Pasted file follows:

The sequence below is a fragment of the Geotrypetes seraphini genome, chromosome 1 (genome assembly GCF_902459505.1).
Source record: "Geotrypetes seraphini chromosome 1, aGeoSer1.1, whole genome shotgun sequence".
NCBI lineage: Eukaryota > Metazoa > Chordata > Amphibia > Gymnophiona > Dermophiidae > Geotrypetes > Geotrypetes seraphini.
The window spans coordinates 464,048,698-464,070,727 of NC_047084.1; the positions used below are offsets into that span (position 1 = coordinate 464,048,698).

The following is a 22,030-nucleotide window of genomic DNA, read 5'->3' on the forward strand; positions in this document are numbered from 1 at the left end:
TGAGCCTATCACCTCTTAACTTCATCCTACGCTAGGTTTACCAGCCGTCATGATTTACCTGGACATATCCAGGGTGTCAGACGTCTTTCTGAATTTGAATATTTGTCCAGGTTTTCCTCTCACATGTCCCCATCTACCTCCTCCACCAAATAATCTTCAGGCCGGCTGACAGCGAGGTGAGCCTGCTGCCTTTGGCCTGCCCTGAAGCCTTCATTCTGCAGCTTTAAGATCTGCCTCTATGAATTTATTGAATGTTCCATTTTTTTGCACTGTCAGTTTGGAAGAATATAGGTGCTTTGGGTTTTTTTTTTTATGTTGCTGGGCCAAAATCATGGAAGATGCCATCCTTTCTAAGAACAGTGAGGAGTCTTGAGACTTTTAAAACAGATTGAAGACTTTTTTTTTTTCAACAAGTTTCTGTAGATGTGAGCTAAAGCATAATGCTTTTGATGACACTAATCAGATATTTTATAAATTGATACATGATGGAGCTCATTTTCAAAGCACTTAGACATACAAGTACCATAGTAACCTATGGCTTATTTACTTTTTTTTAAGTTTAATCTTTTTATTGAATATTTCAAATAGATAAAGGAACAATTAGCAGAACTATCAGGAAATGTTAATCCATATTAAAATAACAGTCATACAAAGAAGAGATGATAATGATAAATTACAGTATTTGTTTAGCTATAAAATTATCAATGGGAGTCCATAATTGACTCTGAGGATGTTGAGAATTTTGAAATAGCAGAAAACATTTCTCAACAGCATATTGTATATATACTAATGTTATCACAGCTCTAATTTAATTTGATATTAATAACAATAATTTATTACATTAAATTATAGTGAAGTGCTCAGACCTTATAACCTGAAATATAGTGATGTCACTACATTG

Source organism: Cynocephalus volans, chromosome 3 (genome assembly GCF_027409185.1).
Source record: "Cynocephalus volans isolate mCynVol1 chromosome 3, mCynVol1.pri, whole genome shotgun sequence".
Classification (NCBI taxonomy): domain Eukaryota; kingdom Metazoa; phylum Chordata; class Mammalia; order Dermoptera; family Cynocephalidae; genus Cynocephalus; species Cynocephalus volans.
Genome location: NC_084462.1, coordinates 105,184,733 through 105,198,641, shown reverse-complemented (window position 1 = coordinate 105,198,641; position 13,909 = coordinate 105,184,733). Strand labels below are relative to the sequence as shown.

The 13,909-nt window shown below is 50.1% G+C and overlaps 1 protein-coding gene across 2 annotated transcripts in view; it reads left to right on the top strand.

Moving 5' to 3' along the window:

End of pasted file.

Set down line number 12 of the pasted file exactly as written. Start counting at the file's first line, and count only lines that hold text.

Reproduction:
Moving 5' to 3' along the window: